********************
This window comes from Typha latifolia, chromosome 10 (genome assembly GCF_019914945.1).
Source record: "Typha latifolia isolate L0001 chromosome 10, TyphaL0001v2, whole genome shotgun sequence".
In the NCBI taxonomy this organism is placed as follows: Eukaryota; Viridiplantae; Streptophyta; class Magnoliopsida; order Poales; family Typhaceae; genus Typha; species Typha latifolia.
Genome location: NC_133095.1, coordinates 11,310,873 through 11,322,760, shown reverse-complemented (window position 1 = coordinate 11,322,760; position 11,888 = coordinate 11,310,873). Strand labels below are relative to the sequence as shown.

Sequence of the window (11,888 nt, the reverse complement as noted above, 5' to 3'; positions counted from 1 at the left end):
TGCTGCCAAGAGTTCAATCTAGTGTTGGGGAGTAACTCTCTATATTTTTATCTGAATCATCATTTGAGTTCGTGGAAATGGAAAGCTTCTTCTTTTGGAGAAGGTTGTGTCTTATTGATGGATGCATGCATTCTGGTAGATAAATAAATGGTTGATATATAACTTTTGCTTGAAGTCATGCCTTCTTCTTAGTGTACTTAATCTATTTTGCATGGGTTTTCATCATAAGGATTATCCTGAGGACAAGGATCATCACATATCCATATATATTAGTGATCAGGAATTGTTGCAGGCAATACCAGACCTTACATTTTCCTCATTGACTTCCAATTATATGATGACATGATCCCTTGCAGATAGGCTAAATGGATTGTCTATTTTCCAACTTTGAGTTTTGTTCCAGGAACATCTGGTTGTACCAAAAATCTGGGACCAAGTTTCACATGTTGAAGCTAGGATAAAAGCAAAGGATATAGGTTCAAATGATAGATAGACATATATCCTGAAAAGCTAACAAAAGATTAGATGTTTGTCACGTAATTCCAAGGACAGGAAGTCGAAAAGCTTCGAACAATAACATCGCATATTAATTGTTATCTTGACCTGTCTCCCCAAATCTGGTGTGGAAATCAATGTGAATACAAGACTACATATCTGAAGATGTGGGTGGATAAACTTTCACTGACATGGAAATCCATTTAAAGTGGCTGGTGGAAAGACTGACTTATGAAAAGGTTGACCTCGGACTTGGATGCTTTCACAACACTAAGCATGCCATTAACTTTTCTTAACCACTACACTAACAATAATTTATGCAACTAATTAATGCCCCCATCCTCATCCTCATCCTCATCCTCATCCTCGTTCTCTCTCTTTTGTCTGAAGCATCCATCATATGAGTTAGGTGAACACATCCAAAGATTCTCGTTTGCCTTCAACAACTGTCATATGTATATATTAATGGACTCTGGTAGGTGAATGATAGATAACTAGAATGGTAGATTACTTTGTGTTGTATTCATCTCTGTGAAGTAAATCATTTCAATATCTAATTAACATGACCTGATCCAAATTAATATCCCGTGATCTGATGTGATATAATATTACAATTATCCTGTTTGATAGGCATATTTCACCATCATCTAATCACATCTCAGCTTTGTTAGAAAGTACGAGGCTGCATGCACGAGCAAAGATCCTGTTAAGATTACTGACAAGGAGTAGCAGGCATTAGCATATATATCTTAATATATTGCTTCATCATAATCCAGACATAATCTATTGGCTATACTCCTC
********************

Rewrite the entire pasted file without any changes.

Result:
This window comes from Typha latifolia, chromosome 10 (genome assembly GCF_019914945.1).
Source record: "Typha latifolia isolate L0001 chromosome 10, TyphaL0001v2, whole genome shotgun sequence".
In the NCBI taxonomy this organism is placed as follows: Eukaryota; Viridiplantae; Streptophyta; class Magnoliopsida; order Poales; family Typhaceae; genus Typha; species Typha latifolia.
Genome location: NC_133095.1, coordinates 11,310,873 through 11,322,760, shown reverse-complemented (window position 1 = coordinate 11,322,760; position 11,888 = coordinate 11,310,873). Strand labels below are relative to the sequence as shown.

Sequence of the window (11,888 nt, the reverse complement as noted above, 5' to 3'; positions counted from 1 at the left end):
TGCTGCCAAGAGTTCAATCTAGTGTTGGGGAGTAACTCTCTATATTTTTATCTGAATCATCATTTGAGTTCGTGGAAATGGAAAGCTTCTTCTTTTGGAGAAGGTTGTGTCTTATTGATGGATGCATGCATTCTGGTAGATAAATAAATGGTTGATATATAACTTTTGCTTGAAGTCATGCCTTCTTCTTAGTGTACTTAATCTATTTTGCATGGGTTTTCATCATAAGGATTATCCTGAGGACAAGGATCATCACATATCCATATATATTAGTGATCAGGAATTGTTGCAGGCAATACCAGACCTTACATTTTCCTCATTGACTTCCAATTATATGATGACATGATCCCTTGCAGATAGGCTAAATGGATTGTCTATTTTCCAACTTTGAGTTTTGTTCCAGGAACATCTGGTTGTACCAAAAATCTGGGACCAAGTTTCACATGTTGAAGCTAGGATAAAAGCAAAGGATATAGGTTCAAATGATAGATAGACATATATCCTGAAAAGCTAACAAAAGATTAGATGTTTGTCACGTAATTCCAAGGACAGGAAGTCGAAAAGCTTCGAACAATAACATCGCATATTAATTGTTATCTTGACCTGTCTCCCCAAATCTGGTGTGGAAATCAATGTGAATACAAGACTACATATCTGAAGATGTGGGTGGATAAACTTTCACTGACATGGAAATCCATTTAAAGTGGCTGGTGGAAAGACTGACTTATGAAAAGGTTGACCTCGGACTTGGATGCTTTCACAACACTAAGCATGCCATTAACTTTTCTTAACCACTACACTAACAATAATTTATGCAACTAATTAATGCCCCCATCCTCATCCTCATCCTCATCCTCATCCTCGTTCTCTCTCTTTTGTCTGAAGCATCCATCATATGAGTTAGGTGAACACATCCAAAGATTCTCGTTTGCCTTCAACAACTGTCATATGTATATATTAATGGACTCTGGTAGGTGAATGATAGATAACTAGAATGGTAGATTACTTTGTGTTGTATTCATCTCTGTGAAGTAAATCATTTCAATATCTAATTAACATGACCTGATCCAAATTAATATCCCGTGATCTGATGTGATATAATATTACAATTATCCTGTTTGATAGGCATATTTCACCATCATCTAATCACATCTCAGCTTTGTTAGAAAGTACGAGGCTGCATGCACGAGCAAAGATCCTGTTAAGATTACTGACAAGGAGTAGCAGGCATTAGCATATATATCTTAATATATTGCTTCATCATAATCCAGACATAATCTATTGGCTATACTCCTC